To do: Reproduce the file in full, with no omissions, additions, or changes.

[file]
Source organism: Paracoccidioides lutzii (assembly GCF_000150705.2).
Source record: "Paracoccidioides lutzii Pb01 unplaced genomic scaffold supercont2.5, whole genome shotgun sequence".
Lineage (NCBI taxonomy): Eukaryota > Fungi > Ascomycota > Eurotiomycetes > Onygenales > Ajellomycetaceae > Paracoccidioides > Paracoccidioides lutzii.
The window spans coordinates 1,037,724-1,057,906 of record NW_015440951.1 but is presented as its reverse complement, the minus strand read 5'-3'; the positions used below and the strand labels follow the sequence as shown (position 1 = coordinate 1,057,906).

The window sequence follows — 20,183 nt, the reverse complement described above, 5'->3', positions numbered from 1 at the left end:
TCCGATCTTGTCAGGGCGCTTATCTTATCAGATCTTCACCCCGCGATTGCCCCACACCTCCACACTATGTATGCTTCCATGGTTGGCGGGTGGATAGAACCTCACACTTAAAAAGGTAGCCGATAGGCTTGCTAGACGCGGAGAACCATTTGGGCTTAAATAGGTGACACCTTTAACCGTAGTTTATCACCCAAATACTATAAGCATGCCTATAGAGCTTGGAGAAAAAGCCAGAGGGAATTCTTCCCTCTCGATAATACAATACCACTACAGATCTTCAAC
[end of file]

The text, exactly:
Source organism: Paracoccidioides lutzii (assembly GCF_000150705.2).
Source record: "Paracoccidioides lutzii Pb01 unplaced genomic scaffold supercont2.5, whole genome shotgun sequence".
Lineage (NCBI taxonomy): Eukaryota > Fungi > Ascomycota > Eurotiomycetes > Onygenales > Ajellomycetaceae > Paracoccidioides > Paracoccidioides lutzii.
The window spans coordinates 1,037,724-1,057,906 of record NW_015440951.1 but is presented as its reverse complement, the minus strand read 5'-3'; the positions used below and the strand labels follow the sequence as shown (position 1 = coordinate 1,057,906).

The window sequence follows — 20,183 nt, the reverse complement described above, 5'->3', positions numbered from 1 at the left end:
TCCGATCTTGTCAGGGCGCTTATCTTATCAGATCTTCACCCCGCGATTGCCCCACACCTCCACACTATGTATGCTTCCATGGTTGGCGGGTGGATAGAACCTCACACTTAAAAAGGTAGCCGATAGGCTTGCTAGACGCGGAGAACCATTTGGGCTTAAATAGGTGACACCTTTAACCGTAGTTTATCACCCAAATACTATAAGCATGCCTATAGAGCTTGGAGAAAAAGCCAGAGGGAATTCTTCCCTCTCGATAATACAATACCACTACAGATCTTCAAC